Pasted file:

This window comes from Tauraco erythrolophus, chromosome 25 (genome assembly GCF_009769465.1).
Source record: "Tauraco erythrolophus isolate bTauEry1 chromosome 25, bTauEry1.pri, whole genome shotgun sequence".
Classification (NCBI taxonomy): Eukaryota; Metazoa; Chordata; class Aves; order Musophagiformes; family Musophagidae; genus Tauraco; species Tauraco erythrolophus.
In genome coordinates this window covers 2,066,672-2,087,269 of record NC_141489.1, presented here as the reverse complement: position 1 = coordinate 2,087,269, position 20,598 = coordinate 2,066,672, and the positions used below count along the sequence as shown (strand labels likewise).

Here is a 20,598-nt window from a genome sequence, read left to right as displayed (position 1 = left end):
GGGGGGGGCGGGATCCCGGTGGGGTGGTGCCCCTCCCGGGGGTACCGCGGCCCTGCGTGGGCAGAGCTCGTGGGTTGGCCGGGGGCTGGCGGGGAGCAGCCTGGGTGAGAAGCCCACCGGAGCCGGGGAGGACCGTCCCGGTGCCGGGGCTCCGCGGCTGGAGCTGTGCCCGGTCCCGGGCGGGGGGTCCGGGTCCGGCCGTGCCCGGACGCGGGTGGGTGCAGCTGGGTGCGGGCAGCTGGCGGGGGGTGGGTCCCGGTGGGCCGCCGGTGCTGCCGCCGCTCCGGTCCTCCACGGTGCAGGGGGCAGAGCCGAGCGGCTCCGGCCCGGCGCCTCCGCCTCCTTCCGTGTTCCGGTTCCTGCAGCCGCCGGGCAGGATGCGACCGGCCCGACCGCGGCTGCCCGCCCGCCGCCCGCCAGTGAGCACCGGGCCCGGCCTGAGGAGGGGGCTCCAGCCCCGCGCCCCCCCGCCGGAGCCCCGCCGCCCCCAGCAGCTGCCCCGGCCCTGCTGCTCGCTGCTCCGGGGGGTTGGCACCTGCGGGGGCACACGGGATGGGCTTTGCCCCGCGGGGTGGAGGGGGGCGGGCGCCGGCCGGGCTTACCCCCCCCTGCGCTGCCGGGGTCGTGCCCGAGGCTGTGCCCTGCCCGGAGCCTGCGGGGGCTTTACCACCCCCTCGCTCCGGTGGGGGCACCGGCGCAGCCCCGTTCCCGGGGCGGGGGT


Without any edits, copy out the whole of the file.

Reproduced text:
This window comes from Tauraco erythrolophus, chromosome 25 (genome assembly GCF_009769465.1).
Source record: "Tauraco erythrolophus isolate bTauEry1 chromosome 25, bTauEry1.pri, whole genome shotgun sequence".
Classification (NCBI taxonomy): Eukaryota; Metazoa; Chordata; class Aves; order Musophagiformes; family Musophagidae; genus Tauraco; species Tauraco erythrolophus.
In genome coordinates this window covers 2,066,672-2,087,269 of record NC_141489.1, presented here as the reverse complement: position 1 = coordinate 2,087,269, position 20,598 = coordinate 2,066,672, and the positions used below count along the sequence as shown (strand labels likewise).

Here is a 20,598-nt window from a genome sequence, read left to right as displayed (position 1 = left end):
GGGGGGGGCGGGATCCCGGTGGGGTGGTGCCCCTCCCGGGGGTACCGCGGCCCTGCGTGGGCAGAGCTCGTGGGTTGGCCGGGGGCTGGCGGGGAGCAGCCTGGGTGAGAAGCCCACCGGAGCCGGGGAGGACCGTCCCGGTGCCGGGGCTCCGCGGCTGGAGCTGTGCCCGGTCCCGGGCGGGGGGTCCGGGTCCGGCCGTGCCCGGACGCGGGTGGGTGCAGCTGGGTGCGGGCAGCTGGCGGGGGGTGGGTCCCGGTGGGCCGCCGGTGCTGCCGCCGCTCCGGTCCTCCACGGTGCAGGGGGCAGAGCCGAGCGGCTCCGGCCCGGCGCCTCCGCCTCCTTCCGTGTTCCGGTTCCTGCAGCCGCCGGGCAGGATGCGACCGGCCCGACCGCGGCTGCCCGCCCGCCGCCCGCCAGTGAGCACCGGGCCCGGCCTGAGGAGGGGGCTCCAGCCCCGCGCCCCCCCGCCGGAGCCCCGCCGCCCCCAGCAGCTGCCCCGGCCCTGCTGCTCGCTGCTCCGGGGGGTTGGCACCTGCGGGGGCACACGGGATGGGCTTTGCCCCGCGGGGTGGAGGGGGGCGGGCGCCGGCCGGGCTTACCCCCCCCTGCGCTGCCGGGGTCGTGCCCGAGGCTGTGCCCTGCCCGGAGCCTGCGGGGGCTTTACCACCCCCTCGCTCCGGTGGGGGCACCGGCGCAGCCCCGTTCCCGGGGCGGGGGT